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White Christmas: Mountain West To Great Lakes

December 24, 2014

UPDATED By WeatherBug Meteorologist, Fred Allen

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With Christmas arriving tomorrow, many will be wishing for snow to fall as they gather with family and friends to enjoy the holiday season. Those wishes will be granted from northern California into Montana`s High Plains, as well as from the Missouri Valley into the Great Lakes. Others, unfortunately, will have to wait until another year... or perhaps buy a can of artificial snow!

Nearly one-third of the U.S. is covered in snow, with the deepest snow pack found in the Sierra Nevada, northern Cascades, and in higher elevations extending along the Rocky Front Range. Other places such as the northern Great Lakes, Upstate New York and central and northern New England have a decent snow cover as well.

A potent Pacific storm will slide from northern California into the central Plains by Christmas Day. That will mean Oregon`s Cascades, northern California including the Sierra Nevada, Bitterroots and most of Idaho will receive heavy snow on Christmas Eve. From there, the Wasatch Range and Rocky Front Range will be dumped upon by heavy snow Christmas Day.

The other places that will be a near-lock to see a white Christmas will be from the Missouri Valley to the northern Great Lakes, where an equally impressive storm system will deliver a band of snow. Cities like St. Louis, Chicago, Milwaukee, and Marquette, Mich., could all be shoveling away a few inches of fresh snow between Christmas Eve and Christmas morning.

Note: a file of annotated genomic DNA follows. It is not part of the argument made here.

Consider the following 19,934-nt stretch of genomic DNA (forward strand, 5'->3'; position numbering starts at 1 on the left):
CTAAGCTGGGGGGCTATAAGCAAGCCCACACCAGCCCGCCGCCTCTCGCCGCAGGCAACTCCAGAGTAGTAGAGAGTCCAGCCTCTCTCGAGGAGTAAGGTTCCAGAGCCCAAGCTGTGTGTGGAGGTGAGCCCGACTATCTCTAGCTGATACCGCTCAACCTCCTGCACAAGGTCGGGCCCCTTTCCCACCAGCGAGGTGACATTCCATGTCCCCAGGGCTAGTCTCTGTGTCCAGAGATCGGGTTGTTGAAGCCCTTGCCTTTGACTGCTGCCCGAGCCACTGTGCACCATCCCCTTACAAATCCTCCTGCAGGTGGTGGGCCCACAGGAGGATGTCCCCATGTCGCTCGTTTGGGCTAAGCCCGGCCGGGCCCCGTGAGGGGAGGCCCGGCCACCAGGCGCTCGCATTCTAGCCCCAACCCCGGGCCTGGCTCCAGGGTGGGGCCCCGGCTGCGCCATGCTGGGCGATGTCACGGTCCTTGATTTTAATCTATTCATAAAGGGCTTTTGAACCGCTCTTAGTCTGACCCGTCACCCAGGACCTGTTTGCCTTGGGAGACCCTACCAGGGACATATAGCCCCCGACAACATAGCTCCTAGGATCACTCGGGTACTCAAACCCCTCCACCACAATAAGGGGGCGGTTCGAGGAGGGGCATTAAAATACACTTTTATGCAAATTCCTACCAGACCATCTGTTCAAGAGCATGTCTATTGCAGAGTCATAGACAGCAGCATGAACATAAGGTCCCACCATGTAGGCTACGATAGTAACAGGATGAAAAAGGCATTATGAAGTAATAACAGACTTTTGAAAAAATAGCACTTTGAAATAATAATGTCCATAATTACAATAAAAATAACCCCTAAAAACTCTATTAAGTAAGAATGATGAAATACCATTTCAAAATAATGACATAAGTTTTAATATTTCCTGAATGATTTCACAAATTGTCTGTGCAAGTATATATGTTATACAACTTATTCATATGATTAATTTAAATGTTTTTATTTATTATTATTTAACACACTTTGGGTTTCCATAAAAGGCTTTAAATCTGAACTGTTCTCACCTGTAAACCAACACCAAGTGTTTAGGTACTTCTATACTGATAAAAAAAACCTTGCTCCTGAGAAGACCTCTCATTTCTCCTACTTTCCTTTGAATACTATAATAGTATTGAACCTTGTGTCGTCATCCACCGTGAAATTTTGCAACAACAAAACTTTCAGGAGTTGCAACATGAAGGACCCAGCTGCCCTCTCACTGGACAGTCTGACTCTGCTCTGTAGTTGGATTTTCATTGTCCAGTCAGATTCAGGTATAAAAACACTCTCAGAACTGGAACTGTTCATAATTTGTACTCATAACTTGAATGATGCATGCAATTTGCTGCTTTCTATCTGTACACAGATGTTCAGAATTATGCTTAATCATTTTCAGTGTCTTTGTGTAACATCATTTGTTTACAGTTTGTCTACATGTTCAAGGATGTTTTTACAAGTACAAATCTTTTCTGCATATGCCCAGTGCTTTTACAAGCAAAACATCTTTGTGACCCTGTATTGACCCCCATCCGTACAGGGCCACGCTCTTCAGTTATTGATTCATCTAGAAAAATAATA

Meanwhile, the same Great Lakes storm system will leave much of the Eastern Seaboard without snow while un-wrapping gifts on Christmas morning. The exceptions will be a few leftover snow showers and flurries across the Ohio Valley and along the Appalachian Spine from eastern Tennessee to the eastern Great Lakes and Upstate New York. Here, a dusting to an inch of snow could blanket the ground.

Not to be left out, the typical warm spots along the U.S. Southern-Tier will have a "Green Christmas."

By the way, the official definition of a "White Christmas" is at least 1 inch of snow on the ground the morning of Dec. 25. This does not necessarily mean that the snow fell on December 24 or 25.

Using more than 30 years of Christmas weather observations, government climatologists have produced general probabilities of a White Christmas. The best potential historically is the Mountain West, northern Great Plains, lake-effect snow belts and Interior Northeast. Check out this map to see where the best probability of a "White Christmas" is on a year-to-year basis.

Stampede Pass, Wash., Yellowstone National Park, Marquette, Mich., International Falls, Minn., and Adirondack Park in New York are typically guaranteed a White Christmas every year. The Twin Cities, on average, have a 72 percent chance of a White Christmas while Denver annually has a 38 percent chance of a White Christmas in any given year. Stampede Pass, Wash., in the Cascade Mountains east of Tacoma, has a 96 percent chance that there will be more than 10 inches of snow on the ground on December 25.

On the other hand, the chance for a White Christmas is almost nonexistent over the U.S. Southern Tier, with a less than five percent chance from southern California and Arizona to Florida and much of the Carolinas. A bit further northward from the higher terrain of northeastern Arizona into Kansas, eastward through Maryland, southeastern Pennsylvania and much of New Jersey, the "odds" increase to 10 to 25-percent chance on December 25. This includes the nation`s capital.

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